1. How do I learn most effectively?
Most of us know that there are basically three ways people learn: by sight (visual), by listening (auditory), and by doing (kinesthetic). People usually have a favorite way of learning and a most effective way of learning. Sometimes the two ways are different, sometimes not.
2. How do kids learn most effectively?
There is a theory of teaching called “authentic teaching instruction.” It simply means that you teach a skill in the context it will be used. For example, if you used this type of instruction, you wouldn’t use a lecture to teach campers how to paddle. Since the skill is a physical (kinesthetic) skill, you teach it kinesthetically. When you think about the relationship of teaching and learning skills in this way, hopefully you realize that at an outdoor summer camp, VERY LITTLE lecture will be used because much of what they do at camp is physical. Plus, talking is boring. I’ll give you a hint that teachers know: guided discovery is often the most successful teaching method. I give an example of this below.
3. How do I see myself teaching my knowledge area this summer? Take a moment to visualize teaching one skill to a group of campers. How does it look?
4. Can I teach the same skill three different ways? A good teacher must be able to teach by doing, saying, modeling, and any other ways to help a camper learn. If you only know one way to teach something, you will have a hard time teaching camper Matt how to shoot an arrow when he can’t figure it out just by watching you.
Now, think of one skill you will be teaching to another person this summer. Come up with three different ways you will teach this skill. Please remember that your teaching style is a part of who you are. If you are not the wild and crazy counselor who likes to make a wild and crazy game out of everything, that’s okay. Don’t plan to teach in a style you aren’t comfortable with. However, you should have one teaching style that works well for you, and at least two other teaching styles you can deliver with success. Here is an example.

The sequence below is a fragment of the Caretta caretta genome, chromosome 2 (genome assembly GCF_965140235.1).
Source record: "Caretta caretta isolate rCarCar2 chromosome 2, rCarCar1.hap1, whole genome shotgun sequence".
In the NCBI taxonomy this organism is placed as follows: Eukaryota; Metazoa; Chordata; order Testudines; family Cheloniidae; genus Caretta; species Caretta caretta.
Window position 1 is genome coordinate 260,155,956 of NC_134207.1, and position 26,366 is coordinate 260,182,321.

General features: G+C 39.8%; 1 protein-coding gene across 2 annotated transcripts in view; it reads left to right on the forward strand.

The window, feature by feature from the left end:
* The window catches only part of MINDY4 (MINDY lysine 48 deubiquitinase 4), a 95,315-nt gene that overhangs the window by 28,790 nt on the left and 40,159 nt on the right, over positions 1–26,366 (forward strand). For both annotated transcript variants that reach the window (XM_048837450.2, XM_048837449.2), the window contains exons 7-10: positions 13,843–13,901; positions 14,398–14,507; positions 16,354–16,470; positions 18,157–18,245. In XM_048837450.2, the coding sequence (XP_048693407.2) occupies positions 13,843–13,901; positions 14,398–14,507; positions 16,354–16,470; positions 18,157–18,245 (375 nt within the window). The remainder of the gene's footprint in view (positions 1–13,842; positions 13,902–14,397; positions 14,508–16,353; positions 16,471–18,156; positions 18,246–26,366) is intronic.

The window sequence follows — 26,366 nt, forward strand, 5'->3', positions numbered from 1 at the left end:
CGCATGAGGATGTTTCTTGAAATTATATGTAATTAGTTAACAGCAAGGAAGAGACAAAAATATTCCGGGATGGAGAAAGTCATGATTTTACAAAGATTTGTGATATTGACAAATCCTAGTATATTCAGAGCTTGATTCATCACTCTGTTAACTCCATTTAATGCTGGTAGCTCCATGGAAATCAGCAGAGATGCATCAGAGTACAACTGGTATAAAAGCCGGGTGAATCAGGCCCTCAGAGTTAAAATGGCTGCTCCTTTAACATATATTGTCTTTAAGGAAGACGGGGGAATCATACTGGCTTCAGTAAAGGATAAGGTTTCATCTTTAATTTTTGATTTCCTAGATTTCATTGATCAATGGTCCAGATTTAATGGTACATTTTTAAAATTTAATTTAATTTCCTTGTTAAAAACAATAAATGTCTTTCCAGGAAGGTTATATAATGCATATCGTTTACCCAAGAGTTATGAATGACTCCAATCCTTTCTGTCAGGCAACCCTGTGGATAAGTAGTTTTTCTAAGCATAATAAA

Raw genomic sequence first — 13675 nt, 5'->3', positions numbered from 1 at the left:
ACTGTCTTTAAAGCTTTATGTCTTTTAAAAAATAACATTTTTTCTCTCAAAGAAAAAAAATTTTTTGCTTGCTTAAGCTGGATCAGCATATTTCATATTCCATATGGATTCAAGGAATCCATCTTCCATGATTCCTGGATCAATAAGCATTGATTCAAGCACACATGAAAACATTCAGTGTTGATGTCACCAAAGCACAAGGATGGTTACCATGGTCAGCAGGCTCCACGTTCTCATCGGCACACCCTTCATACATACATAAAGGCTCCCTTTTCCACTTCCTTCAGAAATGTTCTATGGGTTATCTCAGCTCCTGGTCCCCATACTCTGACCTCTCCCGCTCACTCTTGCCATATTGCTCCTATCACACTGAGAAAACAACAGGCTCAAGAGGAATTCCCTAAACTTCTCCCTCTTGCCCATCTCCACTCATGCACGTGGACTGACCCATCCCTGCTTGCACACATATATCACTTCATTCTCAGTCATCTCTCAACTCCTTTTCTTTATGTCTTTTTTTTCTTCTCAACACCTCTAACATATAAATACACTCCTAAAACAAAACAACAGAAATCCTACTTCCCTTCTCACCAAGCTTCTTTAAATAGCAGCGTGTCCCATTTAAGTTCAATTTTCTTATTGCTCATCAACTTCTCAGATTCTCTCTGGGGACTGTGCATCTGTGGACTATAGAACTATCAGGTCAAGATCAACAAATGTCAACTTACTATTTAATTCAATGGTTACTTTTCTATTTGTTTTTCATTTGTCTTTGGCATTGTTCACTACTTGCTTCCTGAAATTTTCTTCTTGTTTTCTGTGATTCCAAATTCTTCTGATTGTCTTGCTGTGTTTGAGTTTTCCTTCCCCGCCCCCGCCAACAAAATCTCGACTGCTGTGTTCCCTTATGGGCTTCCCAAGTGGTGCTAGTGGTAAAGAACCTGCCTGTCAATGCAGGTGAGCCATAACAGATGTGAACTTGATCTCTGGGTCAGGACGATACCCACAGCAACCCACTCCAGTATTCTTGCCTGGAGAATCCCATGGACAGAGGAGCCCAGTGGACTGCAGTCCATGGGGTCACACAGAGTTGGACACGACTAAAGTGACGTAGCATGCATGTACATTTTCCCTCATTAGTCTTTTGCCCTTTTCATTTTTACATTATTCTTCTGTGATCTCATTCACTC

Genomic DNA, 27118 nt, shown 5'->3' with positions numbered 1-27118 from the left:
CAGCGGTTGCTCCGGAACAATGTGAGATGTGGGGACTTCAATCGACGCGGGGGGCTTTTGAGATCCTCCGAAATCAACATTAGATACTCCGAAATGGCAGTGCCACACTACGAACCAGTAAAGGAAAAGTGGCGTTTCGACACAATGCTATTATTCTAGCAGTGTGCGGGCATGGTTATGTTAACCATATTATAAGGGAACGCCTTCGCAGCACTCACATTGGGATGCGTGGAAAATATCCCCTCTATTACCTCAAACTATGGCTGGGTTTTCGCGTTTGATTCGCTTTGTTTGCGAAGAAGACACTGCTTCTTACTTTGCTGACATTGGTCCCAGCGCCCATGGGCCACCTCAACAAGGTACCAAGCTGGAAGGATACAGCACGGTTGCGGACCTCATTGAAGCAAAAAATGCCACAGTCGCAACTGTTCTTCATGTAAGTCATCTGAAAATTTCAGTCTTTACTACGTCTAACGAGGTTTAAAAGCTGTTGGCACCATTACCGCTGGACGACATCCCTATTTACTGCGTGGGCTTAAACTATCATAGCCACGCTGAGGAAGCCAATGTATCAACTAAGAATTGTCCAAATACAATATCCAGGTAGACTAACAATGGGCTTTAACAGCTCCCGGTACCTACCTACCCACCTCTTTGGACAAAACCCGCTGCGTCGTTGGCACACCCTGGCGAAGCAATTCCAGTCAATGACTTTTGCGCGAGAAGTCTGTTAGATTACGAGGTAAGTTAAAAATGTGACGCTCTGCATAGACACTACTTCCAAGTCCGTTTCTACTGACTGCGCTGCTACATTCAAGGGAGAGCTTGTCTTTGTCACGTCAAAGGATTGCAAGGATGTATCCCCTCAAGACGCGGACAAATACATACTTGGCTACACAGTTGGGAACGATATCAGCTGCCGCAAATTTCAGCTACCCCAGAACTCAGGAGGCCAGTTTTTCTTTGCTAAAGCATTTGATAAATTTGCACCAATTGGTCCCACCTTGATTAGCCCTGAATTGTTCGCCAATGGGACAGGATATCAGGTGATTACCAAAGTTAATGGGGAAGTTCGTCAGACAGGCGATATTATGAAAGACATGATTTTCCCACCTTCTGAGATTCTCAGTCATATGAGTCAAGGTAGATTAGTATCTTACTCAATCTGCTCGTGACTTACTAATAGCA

Teaching an introduction to paddling
The counselor gives each camper a paddle. He shows them the correct grip, posture and form for paddling while on dry land. Set up a zone on the lake where you will allow them to practice. Get campers into boats, counselor goes out with them, and watches and helps them learn to paddle. The counselor works for a few minutes with each individual camper. At the end, after everything is put away and the campers are dry and on dry land, he debriefs the activity, talking about the arguments he may have heard, and the good teamwork he saw. He addresses communication between the bow and stern, citing examples he witnessed from his campers.
Counselor sits campers down in the boathouse or cabin. The counselor talks about paddling for 20 minutes, including how important it is for the sterner to steer the canoe and the bow person to paddle efficiently. The counselor, having extensive knowledge about paddling and boats, also talks at length about the parts of the boat, the gunwales, keel, difference in construction between wooden and aluminum boats. After this lecture, the counselor gets the campers paddles and begins dry land practice of proper paddling techniques. He covers four basic strokes, reiterating the importance of the role each paddler plays in a canoe, and talks about communication in a boat between paddlers. He gets the campers in canoes for about 10 minutes of practice before the bell rings for roofball, er, free swim.